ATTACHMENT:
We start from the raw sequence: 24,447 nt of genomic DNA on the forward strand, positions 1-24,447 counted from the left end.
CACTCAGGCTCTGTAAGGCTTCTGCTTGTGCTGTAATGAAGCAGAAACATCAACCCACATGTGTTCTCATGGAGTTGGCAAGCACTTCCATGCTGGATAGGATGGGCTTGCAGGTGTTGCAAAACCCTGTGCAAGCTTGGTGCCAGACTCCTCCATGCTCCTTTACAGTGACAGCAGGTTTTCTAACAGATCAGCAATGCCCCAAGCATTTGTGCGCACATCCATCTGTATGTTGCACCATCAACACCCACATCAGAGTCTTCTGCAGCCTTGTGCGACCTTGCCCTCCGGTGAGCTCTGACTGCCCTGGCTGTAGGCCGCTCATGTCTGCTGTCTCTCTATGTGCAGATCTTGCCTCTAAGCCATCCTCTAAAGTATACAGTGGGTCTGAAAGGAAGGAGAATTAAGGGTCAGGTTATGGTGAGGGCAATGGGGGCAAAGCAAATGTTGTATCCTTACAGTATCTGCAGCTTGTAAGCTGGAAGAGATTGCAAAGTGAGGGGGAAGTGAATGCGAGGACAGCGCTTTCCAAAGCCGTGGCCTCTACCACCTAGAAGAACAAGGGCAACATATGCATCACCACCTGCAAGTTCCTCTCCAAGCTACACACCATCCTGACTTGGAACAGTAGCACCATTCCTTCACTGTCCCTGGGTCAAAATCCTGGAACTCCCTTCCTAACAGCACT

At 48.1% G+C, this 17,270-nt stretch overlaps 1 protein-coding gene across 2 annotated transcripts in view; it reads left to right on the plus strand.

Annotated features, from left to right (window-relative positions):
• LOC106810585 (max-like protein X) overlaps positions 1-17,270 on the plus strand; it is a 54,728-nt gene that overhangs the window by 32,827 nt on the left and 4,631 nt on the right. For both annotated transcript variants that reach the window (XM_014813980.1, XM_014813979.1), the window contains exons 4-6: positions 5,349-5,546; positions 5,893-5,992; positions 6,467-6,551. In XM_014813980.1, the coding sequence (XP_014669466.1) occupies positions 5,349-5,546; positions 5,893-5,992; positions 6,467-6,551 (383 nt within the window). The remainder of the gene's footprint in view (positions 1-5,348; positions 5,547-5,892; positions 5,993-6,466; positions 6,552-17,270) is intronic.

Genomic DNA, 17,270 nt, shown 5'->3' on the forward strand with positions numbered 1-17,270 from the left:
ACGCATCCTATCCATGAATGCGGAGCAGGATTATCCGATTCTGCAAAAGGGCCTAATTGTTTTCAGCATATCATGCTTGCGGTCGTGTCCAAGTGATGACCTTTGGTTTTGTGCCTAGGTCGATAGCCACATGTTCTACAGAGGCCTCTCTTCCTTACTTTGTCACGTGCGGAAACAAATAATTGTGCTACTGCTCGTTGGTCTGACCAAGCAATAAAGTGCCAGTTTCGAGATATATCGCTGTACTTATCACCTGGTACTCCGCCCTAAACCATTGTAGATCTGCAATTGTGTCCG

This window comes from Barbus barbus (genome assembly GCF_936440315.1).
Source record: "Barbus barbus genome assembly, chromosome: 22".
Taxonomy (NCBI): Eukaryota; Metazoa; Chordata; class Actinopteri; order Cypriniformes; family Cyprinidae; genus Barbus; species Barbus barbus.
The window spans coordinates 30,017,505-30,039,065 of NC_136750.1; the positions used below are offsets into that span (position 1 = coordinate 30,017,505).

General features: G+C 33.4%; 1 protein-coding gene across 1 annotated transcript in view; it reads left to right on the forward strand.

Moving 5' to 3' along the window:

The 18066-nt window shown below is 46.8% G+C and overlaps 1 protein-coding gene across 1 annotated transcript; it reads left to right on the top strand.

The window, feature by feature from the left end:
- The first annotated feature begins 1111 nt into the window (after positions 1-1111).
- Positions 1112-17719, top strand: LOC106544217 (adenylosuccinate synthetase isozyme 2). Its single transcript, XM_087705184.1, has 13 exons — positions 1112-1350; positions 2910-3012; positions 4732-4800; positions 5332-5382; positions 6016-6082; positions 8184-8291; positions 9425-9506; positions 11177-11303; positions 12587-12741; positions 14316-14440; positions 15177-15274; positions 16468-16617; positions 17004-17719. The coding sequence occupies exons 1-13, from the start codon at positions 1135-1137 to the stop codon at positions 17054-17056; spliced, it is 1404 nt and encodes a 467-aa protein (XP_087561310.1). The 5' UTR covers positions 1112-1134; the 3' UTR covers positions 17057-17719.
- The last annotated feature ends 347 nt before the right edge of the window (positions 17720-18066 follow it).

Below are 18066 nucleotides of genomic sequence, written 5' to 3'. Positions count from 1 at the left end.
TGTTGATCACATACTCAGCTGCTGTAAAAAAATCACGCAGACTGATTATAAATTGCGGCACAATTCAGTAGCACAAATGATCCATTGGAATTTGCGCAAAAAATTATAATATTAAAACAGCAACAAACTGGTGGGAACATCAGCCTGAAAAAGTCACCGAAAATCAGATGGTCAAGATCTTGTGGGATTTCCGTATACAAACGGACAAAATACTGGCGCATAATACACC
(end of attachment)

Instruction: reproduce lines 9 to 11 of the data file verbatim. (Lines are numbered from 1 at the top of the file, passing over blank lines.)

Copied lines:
Source record: "Barbus barbus genome assembly, chromosome: 22".
Taxonomy (NCBI): Eukaryota; Metazoa; Chordata; class Actinopteri; order Cypriniformes; family Cyprinidae; genus Barbus; species Barbus barbus.
The window spans coordinates 30,017,505-30,039,065 of NC_136750.1; the positions used below are offsets into that span (position 1 = coordinate 30,017,505).